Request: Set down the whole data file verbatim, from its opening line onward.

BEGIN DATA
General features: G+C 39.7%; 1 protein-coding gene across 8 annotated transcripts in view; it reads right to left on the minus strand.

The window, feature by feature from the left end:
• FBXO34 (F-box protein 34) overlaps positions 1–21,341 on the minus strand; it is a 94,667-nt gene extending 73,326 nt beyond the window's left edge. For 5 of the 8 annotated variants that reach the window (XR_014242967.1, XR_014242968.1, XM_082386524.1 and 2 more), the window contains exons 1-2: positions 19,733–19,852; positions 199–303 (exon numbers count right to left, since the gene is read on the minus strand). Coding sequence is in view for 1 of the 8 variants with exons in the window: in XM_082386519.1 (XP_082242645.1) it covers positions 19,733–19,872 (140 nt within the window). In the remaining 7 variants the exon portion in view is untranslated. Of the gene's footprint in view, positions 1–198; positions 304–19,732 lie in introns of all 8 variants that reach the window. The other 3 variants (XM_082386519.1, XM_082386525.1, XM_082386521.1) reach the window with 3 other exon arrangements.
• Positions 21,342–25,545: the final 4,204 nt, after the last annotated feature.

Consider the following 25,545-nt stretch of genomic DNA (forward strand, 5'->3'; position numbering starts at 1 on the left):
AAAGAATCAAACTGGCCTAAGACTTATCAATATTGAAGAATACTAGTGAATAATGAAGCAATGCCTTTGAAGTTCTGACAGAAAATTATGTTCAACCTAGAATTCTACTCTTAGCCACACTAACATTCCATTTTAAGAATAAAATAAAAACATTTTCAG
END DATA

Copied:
General features: G+C 39.7%; 1 protein-coding gene across 8 annotated transcripts in view; it reads right to left on the minus strand.

The window, feature by feature from the left end:
• FBXO34 (F-box protein 34) overlaps positions 1–21,341 on the minus strand; it is a 94,667-nt gene extending 73,326 nt beyond the window's left edge. For 5 of the 8 annotated variants that reach the window (XR_014242967.1, XR_014242968.1, XM_082386524.1 and 2 more), the window contains exons 1-2: positions 19,733–19,852; positions 199–303 (exon numbers count right to left, since the gene is read on the minus strand). Coding sequence is in view for 1 of the 8 variants with exons in the window: in XM_082386519.1 (XP_082242645.1) it covers positions 19,733–19,872 (140 nt within the window). In the remaining 7 variants the exon portion in view is untranslated. Of the gene's footprint in view, positions 1–198; positions 304–19,732 lie in introns of all 8 variants that reach the window. The other 3 variants (XM_082386519.1, XM_082386525.1, XM_082386521.1) reach the window with 3 other exon arrangements.
• Positions 21,342–25,545: the final 4,204 nt, after the last annotated feature.

Consider the following 25,545-nt stretch of genomic DNA (forward strand, 5'->3'; position numbering starts at 1 on the left):
AAAGAATCAAACTGGCCTAAGACTTATCAATATTGAAGAATACTAGTGAATAATGAAGCAATGCCTTTGAAGTTCTGACAGAAAATTATGTTCAACCTAGAATTCTACTCTTAGCCACACTAACATTCCATTTTAAGAATAAAATAAAAACATTTTCAG